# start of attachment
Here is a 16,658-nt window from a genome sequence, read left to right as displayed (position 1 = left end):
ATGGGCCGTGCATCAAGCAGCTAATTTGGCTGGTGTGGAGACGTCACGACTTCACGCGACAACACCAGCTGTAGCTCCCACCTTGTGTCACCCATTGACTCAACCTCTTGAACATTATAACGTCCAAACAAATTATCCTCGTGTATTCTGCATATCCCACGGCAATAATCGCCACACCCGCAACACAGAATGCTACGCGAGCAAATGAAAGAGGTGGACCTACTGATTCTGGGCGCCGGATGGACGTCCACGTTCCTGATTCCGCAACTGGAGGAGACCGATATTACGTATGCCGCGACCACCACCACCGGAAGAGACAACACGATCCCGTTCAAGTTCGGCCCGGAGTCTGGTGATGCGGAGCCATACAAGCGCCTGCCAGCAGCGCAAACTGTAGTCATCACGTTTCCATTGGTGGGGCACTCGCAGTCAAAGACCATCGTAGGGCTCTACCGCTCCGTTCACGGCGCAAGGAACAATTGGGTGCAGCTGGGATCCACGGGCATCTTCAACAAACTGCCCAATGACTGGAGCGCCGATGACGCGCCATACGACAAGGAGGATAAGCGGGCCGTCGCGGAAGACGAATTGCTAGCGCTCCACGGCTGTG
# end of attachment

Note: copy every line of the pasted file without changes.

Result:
Here is a 16,658-nt window from a genome sequence, read left to right as displayed (position 1 = left end):
ATGGGCCGTGCATCAAGCAGCTAATTTGGCTGGTGTGGAGACGTCACGACTTCACGCGACAACACCAGCTGTAGCTCCCACCTTGTGTCACCCATTGACTCAACCTCTTGAACATTATAACGTCCAAACAAATTATCCTCGTGTATTCTGCATATCCCACGGCAATAATCGCCACACCCGCAACACAGAATGCTACGCGAGCAAATGAAAGAGGTGGACCTACTGATTCTGGGCGCCGGATGGACGTCCACGTTCCTGATTCCGCAACTGGAGGAGACCGATATTACGTATGCCGCGACCACCACCACCGGAAGAGACAACACGATCCCGTTCAAGTTCGGCCCGGAGTCTGGTGATGCGGAGCCATACAAGCGCCTGCCAGCAGCGCAAACTGTAGTCATCACGTTTCCATTGGTGGGGCACTCGCAGTCAAAGACCATCGTAGGGCTCTACCGCTCCGTTCACGGCGCAAGGAACAATTGGGTGCAGCTGGGATCCACGGGCATCTTCAACAAACTGCCCAATGACTGGAGCGCCGATGACGCGCCATACGACAAGGAGGATAAGCGGGCCGTCGCGGAAGACGAATTGCTAGCGCTCCACGGCTGTG